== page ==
Space Is the New Frontier of the 2012 Presidential Campaign

A Romney presidency, the candidate says, would "rebuild NASA" without more funding.

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NASA

The decidedly human undertaking that is the 2012 presidential election has taken a cosmic turn. On Saturday, at a campaign event on Florida's "Space Coast," Paul Ryan derided President Obama's handling of space exploration. "We have presided over a dismantling of the space program over the last four years," the candidate told the crowd. "He has put the space program on a path where we're conceding our position as the unequivocal leader in space." 

The Obama campaign replied minutes later with its own statement, pointing out that Ryan, as a member of Congress, has voted against funding for NASA multiple times. It also noted that the Romney-Ryan budget cuts, if applied across the board, would slash funding for space exploration programs by 19 percent. "In the past," the campaign declared, "Mitt Romney has criticized Washington politicians for pandering to Florida voters by making empty promises about space. After his event today, it's probably time for Romney to have a talk with Paul Ryan." 

But the Republican ticket, it seems, had already talked about space. Earlier that day, the Romney/Ryan campaign released its official take on space policy: a white paper tellingly titled, "Securing U.S. Leadership in Space."

The paper's rhetoric, distilled down, goes something like this: Space is awesome! And we should definitely keep exploring it! Just not with additional taxpayer dollars. The document, unsurprisingly, spends much of its energy outlining the Obama administration's failures when it comes to space exploration. But it also stresses the strategic value of space exploration -- militarily, economically, psychologically. (Not to mention when it comes to the more ineffable value that is our "international standing" -- our bragging rights, essentially, when it comes to our space achievements.)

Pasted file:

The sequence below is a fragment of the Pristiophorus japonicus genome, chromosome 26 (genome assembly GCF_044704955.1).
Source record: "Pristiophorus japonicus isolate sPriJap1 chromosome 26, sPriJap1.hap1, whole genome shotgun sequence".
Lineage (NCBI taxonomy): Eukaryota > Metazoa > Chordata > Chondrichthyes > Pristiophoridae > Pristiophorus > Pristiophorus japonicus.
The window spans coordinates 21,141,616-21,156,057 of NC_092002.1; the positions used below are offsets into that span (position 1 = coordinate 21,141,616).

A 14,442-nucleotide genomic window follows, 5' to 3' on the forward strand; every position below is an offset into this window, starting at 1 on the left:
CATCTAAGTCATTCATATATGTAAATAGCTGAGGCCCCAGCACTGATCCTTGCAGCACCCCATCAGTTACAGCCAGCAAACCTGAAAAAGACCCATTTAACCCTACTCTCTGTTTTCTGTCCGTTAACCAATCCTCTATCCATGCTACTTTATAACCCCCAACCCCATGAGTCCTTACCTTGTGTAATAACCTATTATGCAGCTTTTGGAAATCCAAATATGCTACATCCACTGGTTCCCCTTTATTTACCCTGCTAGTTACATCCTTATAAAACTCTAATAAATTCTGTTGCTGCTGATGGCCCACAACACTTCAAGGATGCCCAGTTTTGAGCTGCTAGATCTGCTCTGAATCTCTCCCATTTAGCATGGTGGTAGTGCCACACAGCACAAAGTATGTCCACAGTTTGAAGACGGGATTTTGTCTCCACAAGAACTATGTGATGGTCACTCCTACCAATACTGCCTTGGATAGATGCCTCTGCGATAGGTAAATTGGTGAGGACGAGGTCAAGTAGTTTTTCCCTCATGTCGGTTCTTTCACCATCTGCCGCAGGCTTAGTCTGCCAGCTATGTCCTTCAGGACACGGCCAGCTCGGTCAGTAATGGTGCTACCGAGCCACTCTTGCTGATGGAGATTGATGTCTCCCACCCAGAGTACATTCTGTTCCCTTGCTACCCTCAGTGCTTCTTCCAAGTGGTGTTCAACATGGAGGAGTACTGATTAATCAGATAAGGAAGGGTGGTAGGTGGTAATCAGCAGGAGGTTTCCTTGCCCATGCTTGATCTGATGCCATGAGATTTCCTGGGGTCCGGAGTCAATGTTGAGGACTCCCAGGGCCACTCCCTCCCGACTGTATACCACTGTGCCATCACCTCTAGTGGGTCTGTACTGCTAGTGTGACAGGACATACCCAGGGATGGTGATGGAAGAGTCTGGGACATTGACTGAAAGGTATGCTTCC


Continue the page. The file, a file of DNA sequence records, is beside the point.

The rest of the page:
For all these articulated values, though, the paper is vague about how it would improve on the current administration's attempts to achieve them. As Space Policy Online's Marcia Smith sums it up: "The white paper sheds no light on how the space program would be different under his leadership." 

One thing is clear from the paper, though: Simply allocating more money to the nation's space agency is not the answer to ensuring its improvement. "A strong and successful NASA does not require more funding," the candidate declares; "it needs clearer priorities." 

These would include: ensuring that NASA "has practical and sustainable missions" and "a balance of pragmatic and top-priority science with inspirational and groundbreaking exploration"; collaborating with other countries ("Romney will be clear about the nation's space objectives and will invite friends and allies to cooperate with America in achieving mutually beneficial goals"); strengthening security ("Romney is committed to a robust national security space program and will direct the development of capabilities that defend and increase the resilience of space assets"); and revitalizing industry ("Romney will work to ease trade limitations, as appropriate, on foreign sales of U.S. space goods and will work to expand access to new markets"). A Romney administration would also, unsurprisingly, focus on domestic privatization of space, particularly when it comes to repeatable services like human and cargo transport to and from low-Earth orbit. 

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Megan Garber is a staff writer at The Atlantic.

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